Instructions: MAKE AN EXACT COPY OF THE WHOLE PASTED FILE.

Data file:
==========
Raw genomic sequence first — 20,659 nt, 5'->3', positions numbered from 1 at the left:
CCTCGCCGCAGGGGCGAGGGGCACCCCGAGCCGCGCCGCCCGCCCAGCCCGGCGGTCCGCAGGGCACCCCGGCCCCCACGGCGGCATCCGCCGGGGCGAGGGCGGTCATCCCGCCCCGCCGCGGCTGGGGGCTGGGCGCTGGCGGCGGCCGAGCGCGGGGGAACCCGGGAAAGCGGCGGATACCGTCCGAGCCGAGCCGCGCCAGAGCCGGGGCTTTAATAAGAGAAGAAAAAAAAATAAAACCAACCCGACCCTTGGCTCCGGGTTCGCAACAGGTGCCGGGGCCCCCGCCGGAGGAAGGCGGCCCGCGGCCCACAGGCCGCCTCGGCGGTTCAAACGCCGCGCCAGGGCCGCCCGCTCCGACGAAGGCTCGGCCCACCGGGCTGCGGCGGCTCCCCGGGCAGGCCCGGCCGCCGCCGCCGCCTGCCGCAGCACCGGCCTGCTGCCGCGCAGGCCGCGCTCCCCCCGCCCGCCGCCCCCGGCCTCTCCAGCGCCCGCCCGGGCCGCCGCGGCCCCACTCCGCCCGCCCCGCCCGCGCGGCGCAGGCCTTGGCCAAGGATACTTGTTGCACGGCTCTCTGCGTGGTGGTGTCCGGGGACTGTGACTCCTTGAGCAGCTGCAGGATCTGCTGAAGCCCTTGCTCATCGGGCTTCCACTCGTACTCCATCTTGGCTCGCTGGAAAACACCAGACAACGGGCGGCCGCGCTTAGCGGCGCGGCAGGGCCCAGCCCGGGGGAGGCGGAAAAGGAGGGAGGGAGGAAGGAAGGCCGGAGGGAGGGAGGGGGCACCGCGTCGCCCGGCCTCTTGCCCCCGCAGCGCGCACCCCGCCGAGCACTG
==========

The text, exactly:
Raw genomic sequence first — 20,659 nt, 5'->3', positions numbered from 1 at the left:
CCTCGCCGCAGGGGCGAGGGGCACCCCGAGCCGCGCCGCCCGCCCAGCCCGGCGGTCCGCAGGGCACCCCGGCCCCCACGGCGGCATCCGCCGGGGCGAGGGCGGTCATCCCGCCCCGCCGCGGCTGGGGGCTGGGCGCTGGCGGCGGCCGAGCGCGGGGGAACCCGGGAAAGCGGCGGATACCGTCCGAGCCGAGCCGCGCCAGAGCCGGGGCTTTAATAAGAGAAGAAAAAAAAATAAAACCAACCCGACCCTTGGCTCCGGGTTCGCAACAGGTGCCGGGGCCCCCGCCGGAGGAAGGCGGCCCGCGGCCCACAGGCCGCCTCGGCGGTTCAAACGCCGCGCCAGGGCCGCCCGCTCCGACGAAGGCTCGGCCCACCGGGCTGCGGCGGCTCCCCGGGCAGGCCCGGCCGCCGCCGCCGCCTGCCGCAGCACCGGCCTGCTGCCGCGCAGGCCGCGCTCCCCCCGCCCGCCGCCCCCGGCCTCTCCAGCGCCCGCCCGGGCCGCCGCGGCCCCACTCCGCCCGCCCCGCCCGCGCGGCGCAGGCCTTGGCCAAGGATACTTGTTGCACGGCTCTCTGCGTGGTGGTGTCCGGGGACTGTGACTCCTTGAGCAGCTGCAGGATCTGCTGAAGCCCTTGCTCATCGGGCTTCCACTCGTACTCCATCTTGGCTCGCTGGAAAACACCAGACAACGGGCGGCCGCGCTTAGCGGCGCGGCAGGGCCCAGCCCGGGGGAGGCGGAAAAGGAGGGAGGGAGGAAGGAAGGCCGGAGGGAGGGAGGGGGCACCGCGTCGCCCGGCCTCTTGCCCCCGCAGCGCGCACCCCGCCGAGCACTG